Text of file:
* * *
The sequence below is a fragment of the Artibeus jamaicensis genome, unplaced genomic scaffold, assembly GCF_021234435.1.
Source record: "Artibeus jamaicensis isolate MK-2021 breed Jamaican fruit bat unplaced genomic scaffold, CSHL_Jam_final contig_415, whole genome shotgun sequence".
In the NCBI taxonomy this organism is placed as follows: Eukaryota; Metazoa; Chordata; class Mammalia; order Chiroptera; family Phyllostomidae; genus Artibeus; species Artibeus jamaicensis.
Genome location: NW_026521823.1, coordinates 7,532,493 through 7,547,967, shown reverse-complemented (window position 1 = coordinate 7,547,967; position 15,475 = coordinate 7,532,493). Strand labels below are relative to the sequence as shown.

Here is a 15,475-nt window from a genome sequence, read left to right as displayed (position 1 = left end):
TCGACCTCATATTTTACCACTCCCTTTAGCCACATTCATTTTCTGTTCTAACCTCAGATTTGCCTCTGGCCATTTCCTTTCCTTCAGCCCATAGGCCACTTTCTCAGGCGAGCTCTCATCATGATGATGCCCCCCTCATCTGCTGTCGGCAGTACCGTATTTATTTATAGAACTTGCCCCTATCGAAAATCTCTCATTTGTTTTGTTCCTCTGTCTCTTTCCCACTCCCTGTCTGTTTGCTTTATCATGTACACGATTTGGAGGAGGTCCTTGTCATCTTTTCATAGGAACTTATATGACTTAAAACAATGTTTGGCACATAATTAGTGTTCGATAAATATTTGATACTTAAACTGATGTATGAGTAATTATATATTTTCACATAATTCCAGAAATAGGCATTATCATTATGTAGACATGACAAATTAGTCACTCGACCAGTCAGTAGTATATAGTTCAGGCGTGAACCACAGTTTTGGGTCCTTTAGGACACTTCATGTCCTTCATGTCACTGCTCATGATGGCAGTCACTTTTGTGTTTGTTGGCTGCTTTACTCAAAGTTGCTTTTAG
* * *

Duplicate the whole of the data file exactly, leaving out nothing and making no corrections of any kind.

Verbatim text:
The sequence below is a fragment of the Artibeus jamaicensis genome, unplaced genomic scaffold, assembly GCF_021234435.1.
Source record: "Artibeus jamaicensis isolate MK-2021 breed Jamaican fruit bat unplaced genomic scaffold, CSHL_Jam_final contig_415, whole genome shotgun sequence".
In the NCBI taxonomy this organism is placed as follows: Eukaryota; Metazoa; Chordata; class Mammalia; order Chiroptera; family Phyllostomidae; genus Artibeus; species Artibeus jamaicensis.
Genome location: NW_026521823.1, coordinates 7,532,493 through 7,547,967, shown reverse-complemented (window position 1 = coordinate 7,547,967; position 15,475 = coordinate 7,532,493). Strand labels below are relative to the sequence as shown.

Here is a 15,475-nt window from a genome sequence, read left to right as displayed (position 1 = left end):
TCGACCTCATATTTTACCACTCCCTTTAGCCACATTCATTTTCTGTTCTAACCTCAGATTTGCCTCTGGCCATTTCCTTTCCTTCAGCCCATAGGCCACTTTCTCAGGCGAGCTCTCATCATGATGATGCCCCCCTCATCTGCTGTCGGCAGTACCGTATTTATTTATAGAACTTGCCCCTATCGAAAATCTCTCATTTGTTTTGTTCCTCTGTCTCTTTCCCACTCCCTGTCTGTTTGCTTTATCATGTACACGATTTGGAGGAGGTCCTTGTCATCTTTTCATAGGAACTTATATGACTTAAAACAATGTTTGGCACATAATTAGTGTTCGATAAATATTTGATACTTAAACTGATGTATGAGTAATTATATATTTTCACATAATTCCAGAAATAGGCATTATCATTATGTAGACATGACAAATTAGTCACTCGACCAGTCAGTAGTATATAGTTCAGGCGTGAACCACAGTTTTGGGTCCTTTAGGACACTTCATGTCCTTCATGTCACTGCTCATGATGGCAGTCACTTTTGTGTTTGTTGGCTGCTTTACTCAAAGTTGCTTTTAG